To my mind, the wicked selloff we’ve seen for TPL is being so over-driven simply by tracking to the drop in oil prices, but the much more important question for TPL’s outlook is what impact depressed oil prices will have (or not have) for production on the lands from which they draw the royalties. If oil prices have sunk, say, 35%, but production on their lands increases over the next year by, say, 40%, the net royalties will be higher than they were this year when oil prices were much higher. It’s the “technology option” that Murray Stahl talked about in his recent roundtable about how Permian producers can profit at lower prices than other producers around the world. Every analyst seems to be predicting OPEC’s and other oil regions will be cutting production in response to lower prices, but who cares… as long as our precious TPL lands are making up the slack because the big producers are invested and able to operate at smaller margins. I have not heard one iota of outlook that TPL lands will be seeing reduced production; conversely, all signs point to production accelerating. Why are TPL investors who have been dumping not seeing it this way? I can’t wait for 2019.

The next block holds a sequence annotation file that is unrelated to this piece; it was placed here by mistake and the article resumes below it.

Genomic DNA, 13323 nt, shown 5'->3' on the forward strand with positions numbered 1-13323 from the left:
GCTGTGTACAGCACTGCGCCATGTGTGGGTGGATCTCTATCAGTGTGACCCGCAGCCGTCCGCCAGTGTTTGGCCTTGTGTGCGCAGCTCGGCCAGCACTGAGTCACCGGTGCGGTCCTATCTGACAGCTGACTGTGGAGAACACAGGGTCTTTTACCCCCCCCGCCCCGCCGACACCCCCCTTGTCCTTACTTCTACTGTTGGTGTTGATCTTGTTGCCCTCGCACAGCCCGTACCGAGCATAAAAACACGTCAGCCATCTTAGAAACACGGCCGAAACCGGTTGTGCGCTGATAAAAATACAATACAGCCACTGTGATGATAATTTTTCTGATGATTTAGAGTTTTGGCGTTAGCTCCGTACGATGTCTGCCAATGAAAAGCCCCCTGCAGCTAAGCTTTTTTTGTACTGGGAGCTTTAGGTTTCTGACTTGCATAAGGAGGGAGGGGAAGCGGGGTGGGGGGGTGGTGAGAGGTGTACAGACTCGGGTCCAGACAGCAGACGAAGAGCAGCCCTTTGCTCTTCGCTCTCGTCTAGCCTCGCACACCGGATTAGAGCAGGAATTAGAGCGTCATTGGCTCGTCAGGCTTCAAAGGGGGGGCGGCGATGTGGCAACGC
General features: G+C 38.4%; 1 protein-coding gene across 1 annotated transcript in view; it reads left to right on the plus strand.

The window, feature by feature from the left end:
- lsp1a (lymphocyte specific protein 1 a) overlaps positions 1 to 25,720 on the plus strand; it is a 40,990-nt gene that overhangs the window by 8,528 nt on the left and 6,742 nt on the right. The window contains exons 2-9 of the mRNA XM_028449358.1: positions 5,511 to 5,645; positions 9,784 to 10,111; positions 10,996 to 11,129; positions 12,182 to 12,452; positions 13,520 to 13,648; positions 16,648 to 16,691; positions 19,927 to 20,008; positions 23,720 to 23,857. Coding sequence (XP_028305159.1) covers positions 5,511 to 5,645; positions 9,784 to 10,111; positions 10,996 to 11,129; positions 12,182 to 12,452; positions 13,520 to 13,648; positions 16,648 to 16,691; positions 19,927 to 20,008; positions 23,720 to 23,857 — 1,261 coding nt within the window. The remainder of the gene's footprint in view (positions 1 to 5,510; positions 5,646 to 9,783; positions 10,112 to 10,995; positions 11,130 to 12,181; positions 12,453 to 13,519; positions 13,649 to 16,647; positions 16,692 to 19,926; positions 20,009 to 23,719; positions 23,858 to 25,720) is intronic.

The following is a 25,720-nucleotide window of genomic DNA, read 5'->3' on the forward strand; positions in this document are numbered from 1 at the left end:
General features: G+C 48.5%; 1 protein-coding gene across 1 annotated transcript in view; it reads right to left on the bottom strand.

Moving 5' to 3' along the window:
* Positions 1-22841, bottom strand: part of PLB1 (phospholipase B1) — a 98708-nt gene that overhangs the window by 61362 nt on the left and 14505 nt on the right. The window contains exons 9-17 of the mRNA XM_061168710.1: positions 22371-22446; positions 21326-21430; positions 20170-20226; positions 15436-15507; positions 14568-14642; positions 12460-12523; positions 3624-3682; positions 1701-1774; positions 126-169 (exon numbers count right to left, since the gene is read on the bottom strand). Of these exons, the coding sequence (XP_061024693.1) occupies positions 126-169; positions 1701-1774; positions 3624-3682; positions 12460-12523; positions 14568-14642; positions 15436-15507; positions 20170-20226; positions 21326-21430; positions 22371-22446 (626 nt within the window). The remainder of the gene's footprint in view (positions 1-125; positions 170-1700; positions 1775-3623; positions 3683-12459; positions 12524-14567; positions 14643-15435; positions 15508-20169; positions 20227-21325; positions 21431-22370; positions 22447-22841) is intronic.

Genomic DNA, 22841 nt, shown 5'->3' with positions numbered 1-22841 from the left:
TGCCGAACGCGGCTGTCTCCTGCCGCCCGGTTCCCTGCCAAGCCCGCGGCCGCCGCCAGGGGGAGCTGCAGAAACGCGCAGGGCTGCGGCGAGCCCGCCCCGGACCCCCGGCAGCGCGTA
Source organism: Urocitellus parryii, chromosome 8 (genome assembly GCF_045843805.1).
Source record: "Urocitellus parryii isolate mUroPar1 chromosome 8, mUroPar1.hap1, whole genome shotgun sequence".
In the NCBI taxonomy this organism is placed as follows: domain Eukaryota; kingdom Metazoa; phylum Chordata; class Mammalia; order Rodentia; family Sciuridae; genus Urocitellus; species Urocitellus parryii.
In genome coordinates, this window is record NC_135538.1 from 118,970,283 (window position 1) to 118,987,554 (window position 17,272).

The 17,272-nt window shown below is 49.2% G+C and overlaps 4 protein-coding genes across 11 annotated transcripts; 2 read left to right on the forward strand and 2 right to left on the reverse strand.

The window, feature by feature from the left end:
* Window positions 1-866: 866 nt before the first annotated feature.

“On Tuesday, prices for oil produced from the Permian in Midland, Texas, dropped below $40 for the first time since August 2016. West Texas Intermediate traded at $47.25 at 2:03 p.m. in New York.”

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  3. tpltblogger – Thanks for your response. I have learned more about TPL from your blogs and resources in the few months I’ve been following you than in my 20+ years of ownership. I obsess about this stock because it holds the key to my family’s long-term financial future, but I’m a northeast yankee and admit to knowing next to nothing about how the oil industry functions. I’m really confused by your explanation about why WTI trades below Brent. From the Quora article you cite, it sounds to me that transportation expense is HIGHER for the countries that produce the Brent oil as opposed to the WTI oil, which would be why Brent must be priced higher on the market — based on this statement:. “WTI crude is located within a less expensive easy to use pipeline system in the middle of lots of refineries. Brent is produced in the cold, bad weather out of the way North Sea, a long distance from refineries, and needing specialized and expensive storage and transportation systems.”